Traumatic events come in all shapes and sizes however, the common elements are:
a) The event is unpredictable and causes intense feelings such as fear and terror.
b) The event involves an irreplaceable loss of some kind.
c) The person’s usual ways of coping with stress become overloaded and confused
d) There is a feeling of being out of control.
During the last 25 years I have worked with many clients, children and adults, who have suffered from the debilitating impact of traumatic stress. They have, each in their own unique way, found the resources and the ability to process their trauma so that they can now live more fulfilling and successful lives. I have been privileged to be part of their healing journey. For some the healing is quick, for others it takes patient attentive focused attention and time.
I would like to share with you some key lessons that I have learned over the years about trauma and healing from trauma and the resiliency of the human mind/body/spirit:
1) To survive a traumatic experience, we initially go into shock and our thoughts and feelings and sensations become compartmentalized from each other. An important part of healing is the integration of all parts of the memory.
2) Memory is extremely complex and involves far more than just recalled images, or snatches of pictures, it also includes sensory memories, sounds and smells and kinescetic (movements) memories and feeling states. For instance, for infants memory is mostly sensory and a traumatic event can cause long bouts of inconsolable crying or deep sleep.
3) Brain Research has now proven that it is not enough to just talk about traumatic experiences to achieve resolution, although it is an important part of the healing when the time is right. The body needs to be included: in action and movement, in expression and stillness. in the healing process. We can see this in Children mostly, but adults also, in their attempts to heal the trauma, they will often reenact their trauma, in play and sometimes in repetitive negative behavior, over and over again to try to find a different outcome. This is like a dog chasing its tail trying to find a good place to rest and be comfortable and never doing so. A trained therapist can interrupt and focus this expressive energy and guide the client to some resolution to find rest and comfort. Expressive arts, dance, meditation practices, martial arts, self defense trainings, and massage when used appropriately at the right time can also be very helpful.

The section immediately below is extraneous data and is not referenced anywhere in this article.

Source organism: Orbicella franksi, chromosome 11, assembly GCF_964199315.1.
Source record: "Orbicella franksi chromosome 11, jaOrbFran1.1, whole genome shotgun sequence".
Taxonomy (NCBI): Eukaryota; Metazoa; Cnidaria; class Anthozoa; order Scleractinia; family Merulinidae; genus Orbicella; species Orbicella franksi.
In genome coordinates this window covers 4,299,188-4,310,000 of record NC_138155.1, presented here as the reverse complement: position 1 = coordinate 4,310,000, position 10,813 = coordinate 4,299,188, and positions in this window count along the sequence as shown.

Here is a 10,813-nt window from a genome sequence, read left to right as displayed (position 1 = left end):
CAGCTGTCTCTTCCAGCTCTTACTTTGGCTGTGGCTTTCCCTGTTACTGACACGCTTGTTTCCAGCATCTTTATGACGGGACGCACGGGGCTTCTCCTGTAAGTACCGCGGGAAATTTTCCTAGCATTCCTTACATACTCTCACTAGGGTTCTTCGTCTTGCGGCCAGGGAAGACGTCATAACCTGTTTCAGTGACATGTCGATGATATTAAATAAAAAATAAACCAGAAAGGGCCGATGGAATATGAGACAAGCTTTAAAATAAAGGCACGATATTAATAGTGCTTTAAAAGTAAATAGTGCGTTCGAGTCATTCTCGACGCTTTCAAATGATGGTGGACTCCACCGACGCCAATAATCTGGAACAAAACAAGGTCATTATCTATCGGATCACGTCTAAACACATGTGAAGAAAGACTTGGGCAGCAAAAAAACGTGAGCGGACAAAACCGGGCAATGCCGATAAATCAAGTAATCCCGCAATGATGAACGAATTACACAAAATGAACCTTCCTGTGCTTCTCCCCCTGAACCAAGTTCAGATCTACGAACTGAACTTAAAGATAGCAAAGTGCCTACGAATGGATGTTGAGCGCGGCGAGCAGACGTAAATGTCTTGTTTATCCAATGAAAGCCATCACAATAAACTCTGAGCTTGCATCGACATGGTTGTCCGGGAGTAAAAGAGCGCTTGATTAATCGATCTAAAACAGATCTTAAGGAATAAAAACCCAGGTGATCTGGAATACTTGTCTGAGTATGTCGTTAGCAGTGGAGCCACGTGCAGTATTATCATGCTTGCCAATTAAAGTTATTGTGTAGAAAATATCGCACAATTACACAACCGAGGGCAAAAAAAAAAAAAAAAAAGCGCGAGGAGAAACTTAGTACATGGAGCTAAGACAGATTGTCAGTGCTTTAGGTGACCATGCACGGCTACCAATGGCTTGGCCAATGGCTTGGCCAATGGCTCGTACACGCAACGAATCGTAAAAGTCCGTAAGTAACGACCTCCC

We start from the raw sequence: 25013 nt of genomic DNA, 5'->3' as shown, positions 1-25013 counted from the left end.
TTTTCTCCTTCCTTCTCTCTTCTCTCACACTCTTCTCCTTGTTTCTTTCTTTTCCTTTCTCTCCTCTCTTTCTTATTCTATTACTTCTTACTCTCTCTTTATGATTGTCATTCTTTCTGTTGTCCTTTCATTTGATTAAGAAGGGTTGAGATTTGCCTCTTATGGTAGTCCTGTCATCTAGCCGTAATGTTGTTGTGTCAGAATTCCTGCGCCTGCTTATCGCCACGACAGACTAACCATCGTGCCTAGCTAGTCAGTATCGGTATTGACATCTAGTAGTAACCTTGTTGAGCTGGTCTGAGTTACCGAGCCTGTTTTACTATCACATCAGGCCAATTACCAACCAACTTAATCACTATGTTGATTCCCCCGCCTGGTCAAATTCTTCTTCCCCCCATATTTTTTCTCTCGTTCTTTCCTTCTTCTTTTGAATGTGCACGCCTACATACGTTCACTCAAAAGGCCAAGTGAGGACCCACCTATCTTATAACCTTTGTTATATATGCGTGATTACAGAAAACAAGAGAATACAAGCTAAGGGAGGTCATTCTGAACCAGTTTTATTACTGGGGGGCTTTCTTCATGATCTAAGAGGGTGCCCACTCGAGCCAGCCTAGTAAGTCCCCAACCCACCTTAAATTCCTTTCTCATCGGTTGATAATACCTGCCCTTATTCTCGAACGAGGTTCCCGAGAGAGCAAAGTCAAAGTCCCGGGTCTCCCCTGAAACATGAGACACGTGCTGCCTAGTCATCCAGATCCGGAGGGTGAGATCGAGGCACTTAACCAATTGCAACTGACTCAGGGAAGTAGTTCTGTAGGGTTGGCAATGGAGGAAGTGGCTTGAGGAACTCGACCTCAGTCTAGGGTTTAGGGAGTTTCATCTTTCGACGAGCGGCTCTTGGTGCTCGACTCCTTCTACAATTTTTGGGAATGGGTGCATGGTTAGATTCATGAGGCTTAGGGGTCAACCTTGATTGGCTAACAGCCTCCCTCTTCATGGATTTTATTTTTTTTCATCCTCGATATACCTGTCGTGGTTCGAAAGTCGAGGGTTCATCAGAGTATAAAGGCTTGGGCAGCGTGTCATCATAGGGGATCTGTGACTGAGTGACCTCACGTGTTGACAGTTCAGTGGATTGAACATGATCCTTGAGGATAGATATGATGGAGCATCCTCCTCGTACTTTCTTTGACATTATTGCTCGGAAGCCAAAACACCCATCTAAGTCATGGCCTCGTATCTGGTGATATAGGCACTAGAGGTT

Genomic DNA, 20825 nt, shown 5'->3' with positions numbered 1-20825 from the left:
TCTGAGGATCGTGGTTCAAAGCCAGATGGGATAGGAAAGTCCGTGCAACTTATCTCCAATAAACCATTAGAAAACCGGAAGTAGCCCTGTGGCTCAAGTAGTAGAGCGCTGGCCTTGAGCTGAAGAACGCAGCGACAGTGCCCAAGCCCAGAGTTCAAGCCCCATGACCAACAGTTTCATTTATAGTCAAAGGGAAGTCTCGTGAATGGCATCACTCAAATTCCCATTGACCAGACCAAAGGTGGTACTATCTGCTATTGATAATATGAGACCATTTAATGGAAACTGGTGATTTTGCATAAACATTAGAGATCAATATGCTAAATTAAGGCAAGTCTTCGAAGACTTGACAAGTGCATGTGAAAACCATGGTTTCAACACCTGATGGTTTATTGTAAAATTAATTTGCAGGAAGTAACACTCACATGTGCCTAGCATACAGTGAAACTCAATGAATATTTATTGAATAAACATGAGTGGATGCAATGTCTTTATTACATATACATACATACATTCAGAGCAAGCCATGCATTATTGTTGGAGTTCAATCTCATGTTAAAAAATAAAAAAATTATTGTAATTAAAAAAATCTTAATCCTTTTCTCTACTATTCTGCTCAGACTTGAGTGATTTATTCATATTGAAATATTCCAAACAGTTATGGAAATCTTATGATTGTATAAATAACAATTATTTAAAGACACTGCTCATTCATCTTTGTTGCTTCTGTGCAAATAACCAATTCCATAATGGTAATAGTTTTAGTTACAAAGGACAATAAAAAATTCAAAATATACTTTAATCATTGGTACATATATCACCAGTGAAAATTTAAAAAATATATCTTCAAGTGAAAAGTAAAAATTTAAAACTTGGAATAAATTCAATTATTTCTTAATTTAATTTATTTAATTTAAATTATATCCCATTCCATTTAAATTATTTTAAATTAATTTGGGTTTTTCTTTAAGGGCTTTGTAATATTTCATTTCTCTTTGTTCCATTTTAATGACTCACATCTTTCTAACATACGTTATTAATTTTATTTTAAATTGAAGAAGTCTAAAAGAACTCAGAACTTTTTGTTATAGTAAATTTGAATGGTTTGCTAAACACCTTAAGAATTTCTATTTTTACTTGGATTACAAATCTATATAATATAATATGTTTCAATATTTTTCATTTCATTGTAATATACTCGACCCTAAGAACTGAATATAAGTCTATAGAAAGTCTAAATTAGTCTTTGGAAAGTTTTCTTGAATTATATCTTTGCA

4) Gaining access to the ability to relax again, by activating the parasympathetic nervous system in a consistent way is an important part of healing from trauma. Physical exercise and Meditation; having a child join a sports team to run off energy and connect with peers, receiving a therapeutic massage from a knowledgeable practitioner; participating in a support group, or community can be useful.
5) When the brain is activated by a threat, whether it is a real time threat or activated memory, it is not the time to problem-solve or expect thoughtful insight. (the neo cortex goes off line when the ‘survival reaction team’ of the brain, amygdala and limbic system, is fully activated) This is most useful for parents to remember when their child ( whether 3 year old or teen) is having a melt down or hissy fit and you are trying to reason with them or as often happens, join them in their state of dysregulation and upset.
6) When trauma occurs there is a rupture in time where past and present merge and a story becomes frozen. An example of this is when an adopted child with a history of physical abuse, may start interacting with the adoptive father as if he is the birth father that hurt him and could not be trusted to keep him safe.
7) Finding some lightness in the dark:, like singing, dancing, laughing and being silly and finding company that accepts you while you are going through the process is also important. And if you have lost your sense of humor hang out with people who can help you find it again! Unreasonable Trauma and Silly Absurdity, can often be part of the same coin at times.
Healing occurs once you have:
- A free flowing access to your internal and external resources and strengths and can call on your abilities to sooth and relax and ground yourself. You have learned the ability to regulate and manage your distress when it occurs. The time it takes to calm and sooth yourself has diminished in increments from lasting a week to just a few hours or even minutes or seconds.
- You can process the trauma in a safe environment which often includes grieving a loss or losses and have access to all parts of yourself - senses/feelings/thoughts while processing that loss.
- You are able to integrate your memories of the trauma - thoughts, feelings and sensations. You have a sense of integration of your past, present and future which a allows you to feel whole and move forward through time with a sense of hopefulness and optimism. This is important as trauma survivors often do not have a sense of having a future and feel at the mercy of their past until the trauma is resolved.
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